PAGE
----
Why does this happen? One reason is that when we think about ourselves in the future, the brain thinks about us just as it thinks about other people. In other words, we think our big goals will be achieved by our future selves (who are as different to us as a different person).

You know how we always think that we’ll be more active, productive, disciplined, healthy (and so on) in the future? It’s because we expect we will be different people in the future…but sadly, it’s still us – even though sometimes we do become an improved version of ourselves.

So you’re likely to set an audacious goal because Future You will take care of it. But as time goes by, you realize that Future You doesn’t show up so it’s up to you to do all the work to achieve a really big goal. And that’s when you panic, give up or do both.

2. You are not skilled or knowledgeable enough

Maybe you are not scared by your big goal. You are inspired by it and you keep working on it. But you soon realize that you need skills and knowledge to achieve your goal – and you have neither. I mention skills and knowledge because that’s what you need to succeed in most fields.

If you do not have either, but you have great discipline and a lot of free time, maybe you can compensate by quickly developing the skills and acquiring the knowledge you need.

However, there is one more reason why I think you’re bound to fail if you set a big goal. If you set a really big goal for a relatively short time, I think you won’t succeed because you are overconfident and under-skilled.

Are you just suffering from the Dunning-Kruger effect?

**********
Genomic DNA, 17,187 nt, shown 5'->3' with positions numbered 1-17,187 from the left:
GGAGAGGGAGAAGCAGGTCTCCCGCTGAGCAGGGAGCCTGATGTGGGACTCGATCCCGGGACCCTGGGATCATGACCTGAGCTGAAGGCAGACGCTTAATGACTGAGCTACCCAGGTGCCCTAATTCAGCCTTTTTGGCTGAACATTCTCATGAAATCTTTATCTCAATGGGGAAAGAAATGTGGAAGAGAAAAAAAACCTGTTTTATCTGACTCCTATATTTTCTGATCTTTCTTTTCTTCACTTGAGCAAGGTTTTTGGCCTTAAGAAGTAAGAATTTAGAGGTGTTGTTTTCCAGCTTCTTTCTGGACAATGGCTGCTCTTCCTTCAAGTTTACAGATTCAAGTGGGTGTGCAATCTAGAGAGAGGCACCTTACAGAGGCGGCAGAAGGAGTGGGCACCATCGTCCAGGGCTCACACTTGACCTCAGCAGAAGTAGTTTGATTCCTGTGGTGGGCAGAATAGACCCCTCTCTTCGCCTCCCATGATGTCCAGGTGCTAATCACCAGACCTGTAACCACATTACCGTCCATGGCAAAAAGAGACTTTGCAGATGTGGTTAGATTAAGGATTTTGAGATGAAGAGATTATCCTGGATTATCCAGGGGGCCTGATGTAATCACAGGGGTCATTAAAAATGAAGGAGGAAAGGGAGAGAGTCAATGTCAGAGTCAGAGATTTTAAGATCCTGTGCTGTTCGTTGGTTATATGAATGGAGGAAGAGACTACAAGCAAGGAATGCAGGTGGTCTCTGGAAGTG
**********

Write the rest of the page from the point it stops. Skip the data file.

And the reason why I say this is a psychological phenomenon called the Dunning-Kruger effect. This refers to a cognitive bias that makes people think they are much more capable than they truly are. When you are incompetent in a field, sometimes you underestimate your abilities because you are not self-aware enough to accurately assess your competence.

So if you think that you can achieve a really big goal (even without great skills and lots of expertise), I think you’re just suffering from the Dunning-Kruger effect. Your high hopes are unrealistic and no matter how much you believe in yourself, this belief cannot compensate for necessary skills. This is why I am always skeptical of people who are cavalier and proudly announce their audacious goals publicly. If that’s you, please take a moment to re-assess your goals.

In case you think you have fallen into this trap too, don’t feel bad about it. I’ve certainly done that too. A few years ago I was so blinded by motivational bs that I let myself dream a little too much. I quit my job and I thought that it will only take me a few years to get thousands of followers online and make thousands of dollars every month. Of course, I didn’t have any remarkable skills or expertise, but I thought that shouldn’t stop me! Wow, was I wrong!